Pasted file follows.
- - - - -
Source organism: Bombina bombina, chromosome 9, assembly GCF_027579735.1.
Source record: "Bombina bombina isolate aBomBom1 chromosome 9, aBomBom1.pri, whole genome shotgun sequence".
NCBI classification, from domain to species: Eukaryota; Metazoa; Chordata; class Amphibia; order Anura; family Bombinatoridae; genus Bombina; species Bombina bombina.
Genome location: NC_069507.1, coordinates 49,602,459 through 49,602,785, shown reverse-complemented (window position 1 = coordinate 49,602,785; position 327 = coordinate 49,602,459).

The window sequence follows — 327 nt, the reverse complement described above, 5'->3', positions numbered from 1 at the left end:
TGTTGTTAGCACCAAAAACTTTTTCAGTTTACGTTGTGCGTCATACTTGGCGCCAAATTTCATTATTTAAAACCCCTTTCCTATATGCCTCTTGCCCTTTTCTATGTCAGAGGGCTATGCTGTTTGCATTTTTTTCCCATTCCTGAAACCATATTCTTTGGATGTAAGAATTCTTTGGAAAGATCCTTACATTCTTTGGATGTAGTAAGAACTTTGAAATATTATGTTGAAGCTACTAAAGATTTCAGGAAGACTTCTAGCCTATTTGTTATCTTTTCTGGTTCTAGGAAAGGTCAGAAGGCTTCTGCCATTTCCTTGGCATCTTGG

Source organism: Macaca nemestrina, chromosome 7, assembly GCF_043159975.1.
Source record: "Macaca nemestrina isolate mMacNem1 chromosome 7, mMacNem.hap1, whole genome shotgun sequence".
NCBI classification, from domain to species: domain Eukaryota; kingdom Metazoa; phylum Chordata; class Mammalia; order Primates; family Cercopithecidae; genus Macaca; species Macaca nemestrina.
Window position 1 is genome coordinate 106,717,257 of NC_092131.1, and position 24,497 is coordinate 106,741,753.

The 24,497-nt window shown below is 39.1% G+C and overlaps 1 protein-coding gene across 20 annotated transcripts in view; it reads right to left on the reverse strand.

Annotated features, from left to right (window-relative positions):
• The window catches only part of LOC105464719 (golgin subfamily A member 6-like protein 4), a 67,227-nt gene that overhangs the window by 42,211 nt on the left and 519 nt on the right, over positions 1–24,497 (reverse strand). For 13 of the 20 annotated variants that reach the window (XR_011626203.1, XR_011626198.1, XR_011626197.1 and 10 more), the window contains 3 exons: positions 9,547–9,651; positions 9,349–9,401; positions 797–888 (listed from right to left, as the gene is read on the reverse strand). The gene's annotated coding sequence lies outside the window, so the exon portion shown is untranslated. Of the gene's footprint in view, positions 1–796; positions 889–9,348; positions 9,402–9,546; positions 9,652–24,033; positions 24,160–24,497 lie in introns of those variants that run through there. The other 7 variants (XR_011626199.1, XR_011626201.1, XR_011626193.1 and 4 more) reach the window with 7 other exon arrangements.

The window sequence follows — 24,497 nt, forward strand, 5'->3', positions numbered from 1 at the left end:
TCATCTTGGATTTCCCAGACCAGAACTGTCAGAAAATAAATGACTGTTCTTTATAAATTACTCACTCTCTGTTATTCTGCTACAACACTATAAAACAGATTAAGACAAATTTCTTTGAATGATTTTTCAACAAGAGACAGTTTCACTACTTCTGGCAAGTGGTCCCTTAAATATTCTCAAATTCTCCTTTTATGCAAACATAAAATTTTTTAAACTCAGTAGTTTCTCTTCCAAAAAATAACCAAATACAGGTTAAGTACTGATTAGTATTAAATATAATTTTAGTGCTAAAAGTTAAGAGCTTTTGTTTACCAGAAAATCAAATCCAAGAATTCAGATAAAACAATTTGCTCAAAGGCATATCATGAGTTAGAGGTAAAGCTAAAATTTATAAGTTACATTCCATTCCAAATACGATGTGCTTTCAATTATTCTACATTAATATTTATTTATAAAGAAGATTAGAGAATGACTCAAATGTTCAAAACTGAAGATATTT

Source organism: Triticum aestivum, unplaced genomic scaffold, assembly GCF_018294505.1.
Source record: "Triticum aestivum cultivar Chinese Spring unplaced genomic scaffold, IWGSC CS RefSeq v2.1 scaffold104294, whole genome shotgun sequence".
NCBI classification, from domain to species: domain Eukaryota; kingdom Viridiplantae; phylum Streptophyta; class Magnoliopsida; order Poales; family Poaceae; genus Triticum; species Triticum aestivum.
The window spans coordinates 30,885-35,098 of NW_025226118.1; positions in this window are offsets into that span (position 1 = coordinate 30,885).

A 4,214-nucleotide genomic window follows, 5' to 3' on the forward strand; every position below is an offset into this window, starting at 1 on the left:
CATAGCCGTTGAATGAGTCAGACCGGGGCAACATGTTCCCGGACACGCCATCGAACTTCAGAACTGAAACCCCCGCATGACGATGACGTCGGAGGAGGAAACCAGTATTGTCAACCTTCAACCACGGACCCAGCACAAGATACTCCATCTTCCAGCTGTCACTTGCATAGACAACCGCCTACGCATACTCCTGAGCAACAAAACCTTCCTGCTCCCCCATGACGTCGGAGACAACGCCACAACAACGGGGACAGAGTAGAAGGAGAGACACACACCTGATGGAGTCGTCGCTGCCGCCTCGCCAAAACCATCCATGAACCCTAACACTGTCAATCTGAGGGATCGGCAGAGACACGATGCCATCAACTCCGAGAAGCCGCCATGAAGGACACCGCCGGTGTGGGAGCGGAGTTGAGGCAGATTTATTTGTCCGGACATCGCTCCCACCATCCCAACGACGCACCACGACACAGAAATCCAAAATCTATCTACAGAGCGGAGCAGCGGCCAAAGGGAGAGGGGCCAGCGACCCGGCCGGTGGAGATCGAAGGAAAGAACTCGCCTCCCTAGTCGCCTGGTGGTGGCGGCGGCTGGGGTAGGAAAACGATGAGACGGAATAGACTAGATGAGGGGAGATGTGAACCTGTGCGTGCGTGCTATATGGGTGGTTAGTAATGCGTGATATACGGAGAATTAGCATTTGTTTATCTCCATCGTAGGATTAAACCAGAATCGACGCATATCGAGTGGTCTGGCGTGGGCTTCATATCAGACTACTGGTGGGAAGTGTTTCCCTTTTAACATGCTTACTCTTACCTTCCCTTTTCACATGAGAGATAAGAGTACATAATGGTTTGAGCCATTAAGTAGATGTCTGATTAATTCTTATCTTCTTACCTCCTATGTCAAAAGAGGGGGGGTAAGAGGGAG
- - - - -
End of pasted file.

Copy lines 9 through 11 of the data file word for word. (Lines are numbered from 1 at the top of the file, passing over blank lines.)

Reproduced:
NCBI classification, from domain to species: domain Eukaryota; kingdom Metazoa; phylum Chordata; class Mammalia; order Primates; family Cercopithecidae; genus Macaca; species Macaca nemestrina.
Window position 1 is genome coordinate 106,717,257 of NC_092131.1, and position 24,497 is coordinate 106,741,753.

The 24,497-nt window shown below is 39.1% G+C and overlaps 1 protein-coding gene across 20 annotated transcripts in view; it reads right to left on the reverse strand.